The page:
In early December 2020, in anticipation of the winter weather season, the Ontario government passed Bill 118. This piece of legislation has a profound impact on the rights of individuals to bring claims for injuries caused by slip and fall accidents.

Section 6.1(1) of the Occupiers’ Liability Act now requires an injured person to give written notice of a possible claim or lawsuit within 60 days. Before Bill 118, the required notice period was 2 years.

Who does this impact? It impacts anyone who falls because of ice or snow at a residential or commercial property. It includes driveways, parking lots, walkways, stairs, etc. It is important to note that slips and falls on City property have an even shorter notice period of 10 days.

What is required? You must give written notice of the incident including details of the date, time and location. The notice must be personally served or sent by registered mail to at least one potentially involved person or company. This could include the owner of the premises, an occupier of the premises, or a snow removal contractor.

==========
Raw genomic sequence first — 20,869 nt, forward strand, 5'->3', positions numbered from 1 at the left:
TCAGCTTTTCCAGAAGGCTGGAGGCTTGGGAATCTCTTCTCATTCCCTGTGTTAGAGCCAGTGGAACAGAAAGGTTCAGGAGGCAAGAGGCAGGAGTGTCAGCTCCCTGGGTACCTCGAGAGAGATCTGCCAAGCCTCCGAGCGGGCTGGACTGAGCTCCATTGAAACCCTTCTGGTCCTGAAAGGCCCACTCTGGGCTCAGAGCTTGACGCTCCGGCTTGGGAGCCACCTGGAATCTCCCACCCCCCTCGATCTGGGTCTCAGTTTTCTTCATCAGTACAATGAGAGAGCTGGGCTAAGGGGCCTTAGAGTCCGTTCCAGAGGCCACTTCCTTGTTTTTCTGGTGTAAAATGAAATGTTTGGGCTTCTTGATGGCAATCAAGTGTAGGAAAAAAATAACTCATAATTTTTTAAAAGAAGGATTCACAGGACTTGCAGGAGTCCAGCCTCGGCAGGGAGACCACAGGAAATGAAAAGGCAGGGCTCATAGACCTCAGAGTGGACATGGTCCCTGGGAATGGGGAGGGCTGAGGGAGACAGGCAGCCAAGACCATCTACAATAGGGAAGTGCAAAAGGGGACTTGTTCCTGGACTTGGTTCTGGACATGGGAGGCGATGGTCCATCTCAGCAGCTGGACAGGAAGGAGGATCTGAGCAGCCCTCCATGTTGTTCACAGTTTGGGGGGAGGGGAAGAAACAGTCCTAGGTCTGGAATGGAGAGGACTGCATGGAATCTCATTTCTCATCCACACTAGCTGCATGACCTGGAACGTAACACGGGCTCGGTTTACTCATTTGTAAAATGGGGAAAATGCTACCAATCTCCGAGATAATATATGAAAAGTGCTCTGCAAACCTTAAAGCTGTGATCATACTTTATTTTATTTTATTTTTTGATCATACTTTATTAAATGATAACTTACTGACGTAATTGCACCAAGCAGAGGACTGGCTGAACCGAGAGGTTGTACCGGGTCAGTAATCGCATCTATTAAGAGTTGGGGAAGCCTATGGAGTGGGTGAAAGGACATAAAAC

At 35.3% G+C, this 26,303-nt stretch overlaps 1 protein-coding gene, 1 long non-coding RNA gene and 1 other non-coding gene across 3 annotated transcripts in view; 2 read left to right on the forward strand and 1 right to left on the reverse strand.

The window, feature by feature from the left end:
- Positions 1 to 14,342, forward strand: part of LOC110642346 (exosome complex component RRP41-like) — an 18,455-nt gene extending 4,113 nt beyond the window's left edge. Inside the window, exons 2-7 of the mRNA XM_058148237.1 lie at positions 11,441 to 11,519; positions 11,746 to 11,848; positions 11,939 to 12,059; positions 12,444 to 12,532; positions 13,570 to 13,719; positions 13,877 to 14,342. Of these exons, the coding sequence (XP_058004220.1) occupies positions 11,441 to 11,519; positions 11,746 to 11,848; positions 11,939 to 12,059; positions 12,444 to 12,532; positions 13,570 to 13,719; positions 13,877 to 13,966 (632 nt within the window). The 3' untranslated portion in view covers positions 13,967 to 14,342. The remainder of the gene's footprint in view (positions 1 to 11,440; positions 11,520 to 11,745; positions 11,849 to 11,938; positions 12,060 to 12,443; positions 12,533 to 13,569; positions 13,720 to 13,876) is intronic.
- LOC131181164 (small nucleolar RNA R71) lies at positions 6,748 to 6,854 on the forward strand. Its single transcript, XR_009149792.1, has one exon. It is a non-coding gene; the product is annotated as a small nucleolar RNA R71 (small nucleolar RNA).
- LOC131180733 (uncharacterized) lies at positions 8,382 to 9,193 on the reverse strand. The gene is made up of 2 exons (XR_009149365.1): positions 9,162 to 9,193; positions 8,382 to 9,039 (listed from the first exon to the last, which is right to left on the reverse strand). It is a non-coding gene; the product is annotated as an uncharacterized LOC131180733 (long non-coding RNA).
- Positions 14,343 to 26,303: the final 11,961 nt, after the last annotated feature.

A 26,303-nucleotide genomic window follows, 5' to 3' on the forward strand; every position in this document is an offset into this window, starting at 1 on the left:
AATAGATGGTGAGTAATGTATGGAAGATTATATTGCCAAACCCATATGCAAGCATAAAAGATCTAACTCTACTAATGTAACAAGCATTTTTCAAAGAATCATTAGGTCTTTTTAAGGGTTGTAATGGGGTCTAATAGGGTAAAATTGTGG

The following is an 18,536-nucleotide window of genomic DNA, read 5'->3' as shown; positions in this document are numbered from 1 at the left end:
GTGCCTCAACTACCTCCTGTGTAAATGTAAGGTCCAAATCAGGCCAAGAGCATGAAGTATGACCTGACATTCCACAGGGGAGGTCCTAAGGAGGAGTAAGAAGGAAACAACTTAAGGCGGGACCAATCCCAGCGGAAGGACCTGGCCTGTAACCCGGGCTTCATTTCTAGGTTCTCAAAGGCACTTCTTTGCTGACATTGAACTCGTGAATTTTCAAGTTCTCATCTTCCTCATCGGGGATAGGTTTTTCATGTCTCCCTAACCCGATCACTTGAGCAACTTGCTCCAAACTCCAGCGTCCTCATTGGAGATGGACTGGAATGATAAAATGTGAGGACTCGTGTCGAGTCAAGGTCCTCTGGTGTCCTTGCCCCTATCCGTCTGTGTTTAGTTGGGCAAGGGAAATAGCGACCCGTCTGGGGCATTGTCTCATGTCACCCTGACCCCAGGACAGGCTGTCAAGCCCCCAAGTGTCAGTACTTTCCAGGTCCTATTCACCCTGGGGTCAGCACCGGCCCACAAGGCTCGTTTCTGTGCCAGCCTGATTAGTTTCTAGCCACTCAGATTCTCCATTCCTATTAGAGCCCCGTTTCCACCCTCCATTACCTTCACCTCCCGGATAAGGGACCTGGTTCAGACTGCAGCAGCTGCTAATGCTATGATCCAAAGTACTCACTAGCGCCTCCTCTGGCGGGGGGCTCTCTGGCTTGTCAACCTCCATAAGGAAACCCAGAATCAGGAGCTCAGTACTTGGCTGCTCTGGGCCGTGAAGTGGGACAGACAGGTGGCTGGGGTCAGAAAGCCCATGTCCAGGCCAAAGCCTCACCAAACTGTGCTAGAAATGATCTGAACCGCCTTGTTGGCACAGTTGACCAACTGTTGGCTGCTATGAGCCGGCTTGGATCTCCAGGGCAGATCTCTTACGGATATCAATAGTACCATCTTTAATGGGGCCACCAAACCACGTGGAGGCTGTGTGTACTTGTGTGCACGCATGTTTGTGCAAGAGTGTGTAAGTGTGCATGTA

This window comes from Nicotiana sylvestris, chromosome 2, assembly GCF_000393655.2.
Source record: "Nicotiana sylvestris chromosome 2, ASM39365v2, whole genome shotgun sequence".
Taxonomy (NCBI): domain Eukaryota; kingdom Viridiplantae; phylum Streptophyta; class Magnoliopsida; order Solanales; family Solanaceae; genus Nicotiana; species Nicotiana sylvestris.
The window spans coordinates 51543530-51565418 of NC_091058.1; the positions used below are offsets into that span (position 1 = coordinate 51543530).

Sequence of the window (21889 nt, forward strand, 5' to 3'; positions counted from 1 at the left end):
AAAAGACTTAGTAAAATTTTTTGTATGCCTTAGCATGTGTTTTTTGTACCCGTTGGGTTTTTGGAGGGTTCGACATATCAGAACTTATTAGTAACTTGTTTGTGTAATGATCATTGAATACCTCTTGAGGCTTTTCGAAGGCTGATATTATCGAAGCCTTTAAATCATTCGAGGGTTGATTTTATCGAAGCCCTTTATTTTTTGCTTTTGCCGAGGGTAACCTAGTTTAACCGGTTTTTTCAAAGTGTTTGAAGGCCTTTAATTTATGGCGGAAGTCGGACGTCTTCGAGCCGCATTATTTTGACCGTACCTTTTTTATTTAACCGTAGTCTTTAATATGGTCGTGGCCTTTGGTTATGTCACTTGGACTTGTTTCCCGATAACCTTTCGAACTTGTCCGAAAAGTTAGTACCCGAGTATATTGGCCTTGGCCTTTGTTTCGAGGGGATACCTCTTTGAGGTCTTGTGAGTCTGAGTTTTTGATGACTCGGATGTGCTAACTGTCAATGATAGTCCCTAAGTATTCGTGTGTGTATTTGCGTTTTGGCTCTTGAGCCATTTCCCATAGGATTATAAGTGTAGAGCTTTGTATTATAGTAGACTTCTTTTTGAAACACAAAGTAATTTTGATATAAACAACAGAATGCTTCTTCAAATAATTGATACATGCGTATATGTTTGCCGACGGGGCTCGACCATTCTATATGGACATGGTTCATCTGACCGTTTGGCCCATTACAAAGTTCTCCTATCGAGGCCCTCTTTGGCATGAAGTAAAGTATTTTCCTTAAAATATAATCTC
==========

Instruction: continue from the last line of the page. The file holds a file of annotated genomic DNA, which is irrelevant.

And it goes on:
The government has said that the purpose behind the new legislation is to ensure that companies that own properties and the snow removal contractors they hire for winter maintenance will be in a better position to investigate claims. But this legislation puts an unfair burden on those who have been injured. Many people who are injured never call a lawyer or, if they do, their injuries heal and they do not pursue claims. This new 60 day notice period now forces individuals to contact a lawyer right away, to ensure their rights are protected if their injuries are serious. And they are required to do this when they should be focused on healing and recovering from their injuries.

If you, or someone you love, has been injured in a slip and fall incident, we encourage you to contact the lawyers at Burn Tucker Lachaîne as soon as possible. We will provide a free consultation, with no obligation, to ensure that you understand your rights and responsibilities. If you decide to hire us, we will proceed with your case on a contingency fee basis, which means you will not be asked to pay anything unless and until your case is settled or we have won at trial.

By Laurie Tucker of Burn Tucker Lachaîne Personal Injury Lawyers on January 11, 2021
Tags: Personal Injury